A sudden reserve of courage blossoms in me, a reserve that only imminent death can open up. “Just kill me already,” I say. “No need for formalities.” The girl’s eyes widen, and she bursts out laughing.
“Kill you?” She chokes. “Why would I kill you? I want you as an ally, stupid.” Okay, this is weird. Who would want me as an ally?
“Why?” I ask, suspicious. I just have to know. Probably this is just an evil trick to get me comfortable so she can kill me without having to exert herself too much.
She rolls those large brown eyes once again. “I don’t really want you,” she admits, “but that district partner of yours won’t be my ally without you. And trust me, I really want him.”
“Where is he?” I ask.
“Oh, him,” she says, shrugging. “He’s picking us up some things at the Cornucopia. I figure it’s going to be a cold few nights, so I told him to get us some sleeping bags, and a tent, if he can find one. Food, obviously, and some weapons we can all use.” She scrutinizes me in distaste, looking over my huge brown eyes, soft, short brown hair, and pale, skinny limbs. “Not that you can handle anything,” she mutters to herself, running a hand through her fiery red hair. I guess I’m not exactly what she had in mind as an ally. Well, I don’t like her either.
“Why didn’t you go to the Cornucopia with Dennis?” I ask, narrowing my eyes a bit. She narrows hers in response.
“I did, in the beginning,” she says, “but that idiot from District Four jumped me before I could get anything better than these knives. What? Don’t trust me? Look,” she says, leaning in and frowning. “Let’s get one thing very clear. I don’t want you, and you don’t want me, and as soon as Dennis is out of the picture we’re not allies anymore. But until then, we are very much allies, and, as allies, you have to trust me.”
I don’t trust her, but for now I’m not going to say anything. “Whatever,” I mumble, pretending to be humble, when in reality my mind is working furiously. Should I ditch Dennis and the stranger and go off on my own. Something tells me that this is a bad idea. Dennis and this girl are obviously stronger than me, and it looks like they can protect me, too. I won’t last very long alone out there. But when the playing field narrows out, if the girl and I are both still alive, I’ll be parting company with them. Until then, I’d better keep Dennis alive, because as soon as he’s dead the girl will kill me. I know she will.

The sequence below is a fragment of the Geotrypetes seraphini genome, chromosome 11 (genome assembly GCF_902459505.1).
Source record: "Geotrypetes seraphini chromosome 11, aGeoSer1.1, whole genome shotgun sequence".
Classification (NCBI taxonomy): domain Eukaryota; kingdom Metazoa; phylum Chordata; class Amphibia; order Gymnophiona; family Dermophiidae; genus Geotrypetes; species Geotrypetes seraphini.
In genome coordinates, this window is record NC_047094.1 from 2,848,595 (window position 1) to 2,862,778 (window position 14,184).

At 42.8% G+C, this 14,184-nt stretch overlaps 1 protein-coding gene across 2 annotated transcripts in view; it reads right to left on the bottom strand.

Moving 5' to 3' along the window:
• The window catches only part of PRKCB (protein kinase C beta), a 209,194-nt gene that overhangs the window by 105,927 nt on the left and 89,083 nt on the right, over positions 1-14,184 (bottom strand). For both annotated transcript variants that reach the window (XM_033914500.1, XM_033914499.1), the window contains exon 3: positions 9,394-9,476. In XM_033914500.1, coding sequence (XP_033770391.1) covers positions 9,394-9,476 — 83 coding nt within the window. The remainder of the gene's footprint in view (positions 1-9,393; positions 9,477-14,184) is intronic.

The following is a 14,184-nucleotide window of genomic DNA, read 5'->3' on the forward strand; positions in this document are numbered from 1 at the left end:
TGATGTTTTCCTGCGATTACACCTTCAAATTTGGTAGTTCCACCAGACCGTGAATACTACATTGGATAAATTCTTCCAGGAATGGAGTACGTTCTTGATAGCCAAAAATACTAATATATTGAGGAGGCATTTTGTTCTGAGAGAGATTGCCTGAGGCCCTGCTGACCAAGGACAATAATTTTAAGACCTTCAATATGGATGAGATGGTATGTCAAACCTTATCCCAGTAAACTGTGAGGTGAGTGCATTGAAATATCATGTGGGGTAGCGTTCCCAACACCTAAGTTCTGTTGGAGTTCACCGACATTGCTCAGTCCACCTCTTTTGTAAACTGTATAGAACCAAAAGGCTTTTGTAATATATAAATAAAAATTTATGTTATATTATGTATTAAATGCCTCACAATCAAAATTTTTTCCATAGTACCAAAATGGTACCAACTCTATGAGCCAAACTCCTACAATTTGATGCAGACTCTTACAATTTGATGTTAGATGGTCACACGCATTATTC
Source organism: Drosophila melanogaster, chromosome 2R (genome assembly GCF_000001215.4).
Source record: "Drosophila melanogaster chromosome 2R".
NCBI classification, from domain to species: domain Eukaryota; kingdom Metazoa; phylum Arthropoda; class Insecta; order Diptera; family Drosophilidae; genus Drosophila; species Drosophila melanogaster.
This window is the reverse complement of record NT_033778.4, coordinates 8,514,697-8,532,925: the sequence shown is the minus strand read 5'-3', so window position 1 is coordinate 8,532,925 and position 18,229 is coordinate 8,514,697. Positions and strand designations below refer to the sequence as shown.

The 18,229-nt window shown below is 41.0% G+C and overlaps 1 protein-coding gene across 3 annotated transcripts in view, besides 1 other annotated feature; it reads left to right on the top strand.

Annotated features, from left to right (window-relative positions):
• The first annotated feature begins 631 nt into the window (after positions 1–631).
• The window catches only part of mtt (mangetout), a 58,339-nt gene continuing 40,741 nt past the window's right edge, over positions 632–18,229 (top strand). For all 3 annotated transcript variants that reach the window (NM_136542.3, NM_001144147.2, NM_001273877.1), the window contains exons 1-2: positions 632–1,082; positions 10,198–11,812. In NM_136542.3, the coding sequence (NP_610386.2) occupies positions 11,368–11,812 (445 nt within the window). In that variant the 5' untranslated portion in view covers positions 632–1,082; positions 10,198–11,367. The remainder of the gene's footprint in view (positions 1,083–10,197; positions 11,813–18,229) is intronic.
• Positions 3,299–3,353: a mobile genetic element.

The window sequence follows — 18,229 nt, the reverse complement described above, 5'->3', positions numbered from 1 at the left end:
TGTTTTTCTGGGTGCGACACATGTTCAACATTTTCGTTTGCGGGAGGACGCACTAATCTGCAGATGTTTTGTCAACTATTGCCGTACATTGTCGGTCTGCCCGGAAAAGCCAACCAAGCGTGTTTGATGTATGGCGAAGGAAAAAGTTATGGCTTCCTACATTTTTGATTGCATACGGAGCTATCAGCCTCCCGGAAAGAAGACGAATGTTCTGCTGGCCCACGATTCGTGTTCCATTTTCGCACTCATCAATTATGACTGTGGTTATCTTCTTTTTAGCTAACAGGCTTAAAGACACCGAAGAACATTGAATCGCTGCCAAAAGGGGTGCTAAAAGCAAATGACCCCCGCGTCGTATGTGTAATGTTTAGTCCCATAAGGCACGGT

“What’s your name, runt?” She asks, breaking me out of my thoughts.
“Mara,” I reply carefully. “What’s yours?”
“Elinne,” she replies, pronouncing it eh-leen. She tosses her hair over her shoulder. I recognize her now. She’s the girl tribute from District Ten. Her district partner is this tiny little thing who’s only twelve. How he scored a six in training I’ll never know, but obviously she didn’t want him. And she chose Dennis to want, probably because he’s one of the strongest boy tributes that aren’t one of the Careers. It makes sense, in an annoying kind of way.
“So, when did you and Dennis plan this?” I ask, choosing my words carefully. Elinne looks bored, and even yawns, but then opens her mouth.
“In training,” she says. “Remember when you were off at the knot-tying station and we were both at spears? Yeah. I asked him then and he agreed.”
“Why didn’t anyone ask me?” I ask, trying my best not to sound whiny. Evidently my very voice is whiny enough for Elinne, because her eyes are already curving into their signature roll.
“You wouldn’t have agreed,” she says simply. This is probably true.
The boom of cannons breaks me out of my thoughts. We are still until the sounds of the cannons disperse. There are nine huge bursts. Only nine are dead? That’s kind of scary. The playing field is going to be huge this year. This makes it harder for me to stay alive, of course.
I can hear the sound of snow crunching under a pair of fast moving boots, and suddenly Dennis leaps off the overhang above us and lands on the ground in between us. “We have to… run…” he pants. “Careers are… right behind me.” Now that he mentions it, I can definitely hear the snarling, and the laughing, and the…
“Come on, you idiot!” Elinne yells. Dennis hands her a large pack and grabs my arm.
“Run fast, Mara,” he says, giving me a little push to get me going while simultaneously handing me a small-ish pack which I quickly hoist over my shoulder. After a split second’s consideration, he hands me a knife, the hilt of which I grasp with sweaty palms. “Try not to drop it,” he says, giving a ghost of a laugh.
We scramble forwards across the ice, sprinting until we catch up with Elinne. I can hear one of the Careers screaming our position to the others. This is it, I think grimly. I’m going to die. And, at the moment, that fate seems more likely than ever.